Sunday, November 07, 2004

Kekexili: the grim reality of conservation

just watched the Chinese film, Kekexili, on DVD. This is a very stark and at the same time stunning film about the mountain patrol on the Tibetan plateau that battles against the natural elements and the poachers that gun down Tibetan antelope. Unlike celebrities promoting conservation of endangered species on TV, this film showed the grim existence and tough choices by both sides: the patrol and poachers. It's shoot to kill either way.

The film is based on the true story of the mountain patrol. Short on money, equipment, guns and manpower, the patrol lost two captains who were killed by poachers. The filming process was just tough: one member of the crew was killed in a vehicle accident. The stunning and harsh natural landscape of the Tibetan plateau is both beautiful and threatening at the same time. The life and death struggle between the patrol and poachers is the other theme.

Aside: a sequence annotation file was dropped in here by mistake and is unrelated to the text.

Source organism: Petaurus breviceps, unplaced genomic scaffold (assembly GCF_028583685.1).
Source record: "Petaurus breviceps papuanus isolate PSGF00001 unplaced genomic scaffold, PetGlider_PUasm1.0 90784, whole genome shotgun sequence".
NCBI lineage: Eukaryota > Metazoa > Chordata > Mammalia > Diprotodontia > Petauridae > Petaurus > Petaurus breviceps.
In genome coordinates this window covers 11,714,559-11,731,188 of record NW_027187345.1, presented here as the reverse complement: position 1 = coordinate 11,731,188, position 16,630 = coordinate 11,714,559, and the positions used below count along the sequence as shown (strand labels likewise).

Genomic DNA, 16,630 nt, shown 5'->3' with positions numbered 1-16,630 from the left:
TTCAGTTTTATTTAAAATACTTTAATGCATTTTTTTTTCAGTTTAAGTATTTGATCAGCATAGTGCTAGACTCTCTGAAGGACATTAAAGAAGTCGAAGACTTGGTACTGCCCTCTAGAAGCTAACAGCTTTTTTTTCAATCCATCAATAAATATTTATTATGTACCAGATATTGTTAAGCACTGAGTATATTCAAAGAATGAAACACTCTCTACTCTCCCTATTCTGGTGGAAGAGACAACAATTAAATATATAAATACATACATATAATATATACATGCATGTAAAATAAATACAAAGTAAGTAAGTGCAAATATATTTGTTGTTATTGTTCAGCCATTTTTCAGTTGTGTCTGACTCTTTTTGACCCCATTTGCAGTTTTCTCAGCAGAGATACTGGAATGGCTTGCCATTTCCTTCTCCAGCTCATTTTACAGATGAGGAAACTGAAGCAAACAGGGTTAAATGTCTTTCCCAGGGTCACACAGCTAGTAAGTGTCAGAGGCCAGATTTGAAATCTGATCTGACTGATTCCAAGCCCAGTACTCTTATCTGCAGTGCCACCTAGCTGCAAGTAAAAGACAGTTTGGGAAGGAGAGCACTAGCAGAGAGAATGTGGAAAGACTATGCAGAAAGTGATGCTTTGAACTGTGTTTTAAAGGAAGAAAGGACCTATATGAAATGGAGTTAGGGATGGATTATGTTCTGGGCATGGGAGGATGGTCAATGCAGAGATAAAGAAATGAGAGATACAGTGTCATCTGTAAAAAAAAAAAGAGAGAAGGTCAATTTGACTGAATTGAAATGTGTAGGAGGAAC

The trade is fueled by the craze for Shatoosh by rich tai-tais in Paris, London or Milan. Each Shatoosh shawl costs more than USD10,000 and takes up to 3-5 dead antelope that were killed for their soft and luxurious undercoat. Each year, up to 10,000 antelope are shot in the Qinghai-Tibetan plateau. Their population had numbered about a million in the beginning of the 20th century, now estimates range from 100,000 to 70,000.


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